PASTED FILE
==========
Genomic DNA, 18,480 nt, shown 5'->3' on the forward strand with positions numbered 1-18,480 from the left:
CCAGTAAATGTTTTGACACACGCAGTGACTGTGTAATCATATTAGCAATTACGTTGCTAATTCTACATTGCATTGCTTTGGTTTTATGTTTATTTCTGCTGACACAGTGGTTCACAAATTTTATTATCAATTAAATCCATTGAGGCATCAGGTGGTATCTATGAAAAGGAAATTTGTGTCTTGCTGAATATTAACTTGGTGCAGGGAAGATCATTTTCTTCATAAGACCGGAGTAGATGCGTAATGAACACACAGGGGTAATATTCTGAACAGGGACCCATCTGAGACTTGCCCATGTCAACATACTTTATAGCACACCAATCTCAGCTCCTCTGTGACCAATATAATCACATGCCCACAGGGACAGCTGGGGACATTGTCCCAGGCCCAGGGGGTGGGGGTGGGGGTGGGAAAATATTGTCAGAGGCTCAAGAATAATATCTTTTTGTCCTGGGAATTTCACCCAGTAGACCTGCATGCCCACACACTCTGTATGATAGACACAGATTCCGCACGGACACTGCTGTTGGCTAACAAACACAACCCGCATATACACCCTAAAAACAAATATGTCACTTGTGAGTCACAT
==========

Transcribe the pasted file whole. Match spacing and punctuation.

Genomic DNA, 18,480 nt, shown 5'->3' on the forward strand with positions numbered 1-18,480 from the left:
CCAGTAAATGTTTTGACACACGCAGTGACTGTGTAATCATATTAGCAATTACGTTGCTAATTCTACATTGCATTGCTTTGGTTTTATGTTTATTTCTGCTGACACAGTGGTTCACAAATTTTATTATCAATTAAATCCATTGAGGCATCAGGTGGTATCTATGAAAAGGAAATTTGTGTCTTGCTGAATATTAACTTGGTGCAGGGAAGATCATTTTCTTCATAAGACCGGAGTAGATGCGTAATGAACACACAGGGGTAATATTCTGAACAGGGACCCATCTGAGACTTGCCCATGTCAACATACTTTATAGCACACCAATCTCAGCTCCTCTGTGACCAATATAATCACATGCCCACAGGGACAGCTGGGGACATTGTCCCAGGCCCAGGGGGTGGGGGTGGGGGTGGGAAAATATTGTCAGAGGCTCAAGAATAATATCTTTTTGTCCTGGGAATTTCACCCAGTAGACCTGCATGCCCACACACTCTGTATGATAGACACAGATTCCGCACGGACACTGCTGTTGGCTAACAAACACAACCCGCATATACACCCTAAAAACAAATATGTCACTTGTGAGTCACAT